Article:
After our time camping, we drove across the state to the coast and we noticed that there were many places we could have camped—at least during the week—in the various forested areas. We did have reservations for the place we stayed in Newberry, but there were several vacancies until the weekends. (No promises, but it looked a lot easier to find a place here than in California, but probably also has a lot to do with school being back in session (so to speak!). The crowds were down.)  

#7. S.F. Bay Area Regional hikes, walks, and more.

Fremont: Our friend Patricia Schaffarczyk has been highly involved in seeing a new project come alive with the Washington Township Museum of Local History. The museum itself has been closed during the pandemic, but their website now has a wonderful new interactive map called "Tri-City Treasures" (artwork by Jeff Schinkel). From their site: “This historical, artistic map highlights landmarks, geographic and transportation features, plants and animals that were once a part of the Tri-City landscape – Fremont, Newark and Union City, but have since vanished, passed into oblivion, or been buried by the forward march of time. Each icon on the map has a backstory that you can explore through text, audio and video. Simply click the map to visit a brand new website where you can discover more about each resource.”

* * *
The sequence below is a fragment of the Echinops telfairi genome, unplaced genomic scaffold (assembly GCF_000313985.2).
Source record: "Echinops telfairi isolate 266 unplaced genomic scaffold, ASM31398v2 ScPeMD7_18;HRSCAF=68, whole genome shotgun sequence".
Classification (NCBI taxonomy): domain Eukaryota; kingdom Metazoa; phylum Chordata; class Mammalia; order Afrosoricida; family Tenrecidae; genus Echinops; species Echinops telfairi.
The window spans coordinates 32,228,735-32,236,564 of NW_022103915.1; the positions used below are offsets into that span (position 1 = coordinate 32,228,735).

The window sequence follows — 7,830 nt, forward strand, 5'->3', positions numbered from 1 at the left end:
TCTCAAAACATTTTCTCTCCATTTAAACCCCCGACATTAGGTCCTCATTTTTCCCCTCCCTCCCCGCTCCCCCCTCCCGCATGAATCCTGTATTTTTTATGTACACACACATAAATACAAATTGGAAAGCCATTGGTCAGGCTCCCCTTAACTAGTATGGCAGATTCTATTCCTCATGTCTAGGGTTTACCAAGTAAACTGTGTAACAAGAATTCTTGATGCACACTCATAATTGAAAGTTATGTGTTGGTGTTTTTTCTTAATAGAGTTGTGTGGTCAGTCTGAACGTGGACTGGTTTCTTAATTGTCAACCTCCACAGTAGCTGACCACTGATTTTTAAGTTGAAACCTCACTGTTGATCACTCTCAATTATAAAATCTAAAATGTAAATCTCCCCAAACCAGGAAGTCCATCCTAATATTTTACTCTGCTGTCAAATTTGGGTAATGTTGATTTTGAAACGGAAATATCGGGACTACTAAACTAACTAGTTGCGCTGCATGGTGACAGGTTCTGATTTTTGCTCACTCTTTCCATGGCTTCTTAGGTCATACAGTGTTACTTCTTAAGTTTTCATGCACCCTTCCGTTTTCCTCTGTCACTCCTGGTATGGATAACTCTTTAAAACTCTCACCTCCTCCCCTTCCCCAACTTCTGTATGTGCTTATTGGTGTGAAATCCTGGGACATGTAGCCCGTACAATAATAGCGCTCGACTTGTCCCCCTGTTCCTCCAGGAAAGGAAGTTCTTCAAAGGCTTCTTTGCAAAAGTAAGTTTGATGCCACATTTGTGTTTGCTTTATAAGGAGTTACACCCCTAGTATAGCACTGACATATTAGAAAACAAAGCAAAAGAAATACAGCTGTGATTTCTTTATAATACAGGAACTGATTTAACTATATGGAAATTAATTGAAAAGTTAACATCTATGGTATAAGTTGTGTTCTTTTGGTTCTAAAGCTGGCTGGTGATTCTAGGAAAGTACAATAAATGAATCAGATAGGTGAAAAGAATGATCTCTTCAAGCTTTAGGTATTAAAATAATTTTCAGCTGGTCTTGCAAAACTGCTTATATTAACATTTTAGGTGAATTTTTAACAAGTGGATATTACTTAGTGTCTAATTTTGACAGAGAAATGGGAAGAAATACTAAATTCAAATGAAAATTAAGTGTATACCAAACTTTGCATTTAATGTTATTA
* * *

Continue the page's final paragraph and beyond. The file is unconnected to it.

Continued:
It seems to me that the map is a wonderful introduction to the area, and a different way to explore Fremont, Newark and Union City. Use the map as entry into walks in the towns, or hike in the regional parks in the hills behind Fremont and Niles where you can still find remnants of the mysterious running rock walls, or where thousands of people annually climb the nearby Mission Peak (or Monument Peak) to get the far-reaching views, or in Coyote Hills Regional out by S.F. Bay.

San Francisco: S.F. Bay Bandits. We recently went on a hike designed by the Bandits, who are associated with the international organization, Volkswalk. The “Lands End 10K” was a hike that started near the Cliff House/Sutro Baths and went along the Coast trail headed north, headed into the Seacliff neighborhood, went up the beautifully tiled steps into Lincoln Park, took us by the Legion of Honor, and so forth to make a 6-mile loop back to our start. This description is not to lead you on the hike, but to inform you that the air has been clearer by the ocean and though we saw dozens of people on the trail, all were wearing masks, which made us feel safe to share a trail.  

El Cerrito’s Trail Trekker group has a new map of all their local trails. Not just those in the Hillside Natural Area, but many public stairways and other urban pathways. Most are in the hills, but there are flatland trails too. The map is currently will be available by mail. If you are a member of Trail Trekkers you should already have one, as they are a perk of membership.

To buy a map, please send $6 to our treasurer, Pam Austin, 834 Kearney St., El Cerrito, CA, 94530. It will be mailed to you. Meanwhile, explore our “Trails of the Week.” One the glories of the Trail Trekker website is a series of explorations, “Trail of the Week.” 


Stay well, keep hiking when prudent—and I encourage you to send in items of interest to the hiking community.   

Susan ‘backpack45’ Alcorn

Susan Alcorn’s Backpacking & Hiking Tales and Tips #254 July 2020

I hope you have a safe and fun-filled 4th of July! 



1.Journeys North: The Pacific Crest Trail